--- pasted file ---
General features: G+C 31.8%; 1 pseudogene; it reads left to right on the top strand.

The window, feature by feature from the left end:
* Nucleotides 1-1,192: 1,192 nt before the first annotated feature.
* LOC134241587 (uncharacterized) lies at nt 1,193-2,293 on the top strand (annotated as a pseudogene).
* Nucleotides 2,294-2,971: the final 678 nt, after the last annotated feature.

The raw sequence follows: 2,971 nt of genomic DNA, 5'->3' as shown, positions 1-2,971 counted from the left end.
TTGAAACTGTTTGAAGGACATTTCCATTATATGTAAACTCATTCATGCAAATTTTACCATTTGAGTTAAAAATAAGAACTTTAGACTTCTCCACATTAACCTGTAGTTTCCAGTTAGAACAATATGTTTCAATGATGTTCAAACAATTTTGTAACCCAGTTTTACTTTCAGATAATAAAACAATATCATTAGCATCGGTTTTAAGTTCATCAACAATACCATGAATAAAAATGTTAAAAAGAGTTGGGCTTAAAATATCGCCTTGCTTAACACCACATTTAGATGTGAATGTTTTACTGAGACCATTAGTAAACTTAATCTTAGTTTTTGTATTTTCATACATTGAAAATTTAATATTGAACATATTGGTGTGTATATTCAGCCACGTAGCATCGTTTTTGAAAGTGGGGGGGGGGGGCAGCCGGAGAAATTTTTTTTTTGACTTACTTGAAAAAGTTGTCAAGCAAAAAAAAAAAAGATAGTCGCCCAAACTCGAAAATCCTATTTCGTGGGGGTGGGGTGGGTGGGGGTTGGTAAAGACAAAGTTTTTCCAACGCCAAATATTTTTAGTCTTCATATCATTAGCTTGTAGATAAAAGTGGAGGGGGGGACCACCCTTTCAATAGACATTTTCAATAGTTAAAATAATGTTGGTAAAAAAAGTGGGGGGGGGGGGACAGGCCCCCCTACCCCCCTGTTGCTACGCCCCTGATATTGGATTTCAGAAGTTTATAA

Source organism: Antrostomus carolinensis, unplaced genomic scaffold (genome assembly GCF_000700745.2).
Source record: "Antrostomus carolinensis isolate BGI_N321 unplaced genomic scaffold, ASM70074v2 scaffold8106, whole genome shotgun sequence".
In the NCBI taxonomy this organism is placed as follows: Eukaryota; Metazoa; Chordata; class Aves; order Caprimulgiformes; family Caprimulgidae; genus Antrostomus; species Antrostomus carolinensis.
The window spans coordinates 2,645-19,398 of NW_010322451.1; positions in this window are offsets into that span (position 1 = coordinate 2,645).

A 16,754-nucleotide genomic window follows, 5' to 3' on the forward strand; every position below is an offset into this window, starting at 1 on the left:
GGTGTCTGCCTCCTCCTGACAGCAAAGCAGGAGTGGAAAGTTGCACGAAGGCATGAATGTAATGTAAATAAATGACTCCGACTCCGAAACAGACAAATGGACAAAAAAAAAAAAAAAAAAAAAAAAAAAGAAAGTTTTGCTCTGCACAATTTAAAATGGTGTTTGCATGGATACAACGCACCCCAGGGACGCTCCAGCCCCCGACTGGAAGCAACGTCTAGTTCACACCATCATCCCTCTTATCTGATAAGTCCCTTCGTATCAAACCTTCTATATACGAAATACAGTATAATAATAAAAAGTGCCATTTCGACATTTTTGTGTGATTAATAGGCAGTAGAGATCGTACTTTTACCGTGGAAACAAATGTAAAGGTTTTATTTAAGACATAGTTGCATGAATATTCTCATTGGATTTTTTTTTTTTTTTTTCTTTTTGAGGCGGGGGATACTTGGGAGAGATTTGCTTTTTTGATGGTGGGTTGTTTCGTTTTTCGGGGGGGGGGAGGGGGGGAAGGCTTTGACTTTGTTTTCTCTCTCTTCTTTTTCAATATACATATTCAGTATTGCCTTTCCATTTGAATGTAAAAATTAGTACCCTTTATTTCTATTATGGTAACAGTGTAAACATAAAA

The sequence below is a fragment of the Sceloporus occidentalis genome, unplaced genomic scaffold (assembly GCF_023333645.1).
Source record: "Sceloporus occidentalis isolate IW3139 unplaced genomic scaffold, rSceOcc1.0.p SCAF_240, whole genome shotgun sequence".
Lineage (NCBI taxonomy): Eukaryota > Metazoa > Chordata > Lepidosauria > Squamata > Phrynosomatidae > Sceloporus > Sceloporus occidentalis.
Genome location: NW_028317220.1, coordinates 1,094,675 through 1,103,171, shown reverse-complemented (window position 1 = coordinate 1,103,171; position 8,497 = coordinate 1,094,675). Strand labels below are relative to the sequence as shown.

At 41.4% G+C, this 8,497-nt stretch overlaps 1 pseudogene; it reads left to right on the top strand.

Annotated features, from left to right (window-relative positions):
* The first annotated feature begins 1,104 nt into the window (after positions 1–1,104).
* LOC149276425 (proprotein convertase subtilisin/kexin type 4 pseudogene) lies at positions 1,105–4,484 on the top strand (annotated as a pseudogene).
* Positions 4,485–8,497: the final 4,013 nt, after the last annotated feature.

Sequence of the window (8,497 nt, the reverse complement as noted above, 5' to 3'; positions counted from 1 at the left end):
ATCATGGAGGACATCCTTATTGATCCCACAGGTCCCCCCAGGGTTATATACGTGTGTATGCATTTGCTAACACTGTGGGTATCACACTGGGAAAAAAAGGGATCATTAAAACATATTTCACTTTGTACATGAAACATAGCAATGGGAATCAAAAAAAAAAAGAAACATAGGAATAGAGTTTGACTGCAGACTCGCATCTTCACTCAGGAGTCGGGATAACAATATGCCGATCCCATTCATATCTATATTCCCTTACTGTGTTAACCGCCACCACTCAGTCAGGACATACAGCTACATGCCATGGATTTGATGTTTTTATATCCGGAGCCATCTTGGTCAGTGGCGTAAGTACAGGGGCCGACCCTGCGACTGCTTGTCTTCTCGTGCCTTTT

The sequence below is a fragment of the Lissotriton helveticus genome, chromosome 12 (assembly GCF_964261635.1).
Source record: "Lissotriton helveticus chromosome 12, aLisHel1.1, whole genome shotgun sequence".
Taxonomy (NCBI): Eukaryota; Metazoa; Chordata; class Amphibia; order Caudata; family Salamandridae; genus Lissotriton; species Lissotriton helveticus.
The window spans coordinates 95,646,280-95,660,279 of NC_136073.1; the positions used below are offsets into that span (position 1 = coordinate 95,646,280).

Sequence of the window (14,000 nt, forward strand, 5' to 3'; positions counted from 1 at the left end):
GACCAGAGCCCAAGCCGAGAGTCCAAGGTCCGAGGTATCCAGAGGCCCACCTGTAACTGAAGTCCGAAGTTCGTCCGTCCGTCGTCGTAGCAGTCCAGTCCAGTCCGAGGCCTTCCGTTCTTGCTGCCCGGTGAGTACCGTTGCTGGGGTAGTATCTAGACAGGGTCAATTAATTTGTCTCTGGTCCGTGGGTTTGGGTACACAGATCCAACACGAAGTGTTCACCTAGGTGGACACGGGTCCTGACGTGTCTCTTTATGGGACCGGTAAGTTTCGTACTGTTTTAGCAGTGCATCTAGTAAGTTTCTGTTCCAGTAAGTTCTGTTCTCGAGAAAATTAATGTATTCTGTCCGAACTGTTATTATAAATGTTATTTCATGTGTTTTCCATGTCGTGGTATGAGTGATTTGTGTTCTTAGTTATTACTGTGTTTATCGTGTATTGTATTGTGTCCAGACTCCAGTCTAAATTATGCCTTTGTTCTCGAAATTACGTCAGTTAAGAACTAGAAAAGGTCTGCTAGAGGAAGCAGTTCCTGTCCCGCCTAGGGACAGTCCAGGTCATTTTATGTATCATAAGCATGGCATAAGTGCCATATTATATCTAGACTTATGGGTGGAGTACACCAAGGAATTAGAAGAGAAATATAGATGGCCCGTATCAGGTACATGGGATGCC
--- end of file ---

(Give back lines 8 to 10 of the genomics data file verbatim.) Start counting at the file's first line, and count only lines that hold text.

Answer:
Source organism: Antrostomus carolinensis, unplaced genomic scaffold (genome assembly GCF_000700745.2).
Source record: "Antrostomus carolinensis isolate BGI_N321 unplaced genomic scaffold, ASM70074v2 scaffold8106, whole genome shotgun sequence".
In the NCBI taxonomy this organism is placed as follows: Eukaryota; Metazoa; Chordata; class Aves; order Caprimulgiformes; family Caprimulgidae; genus Antrostomus; species Antrostomus carolinensis.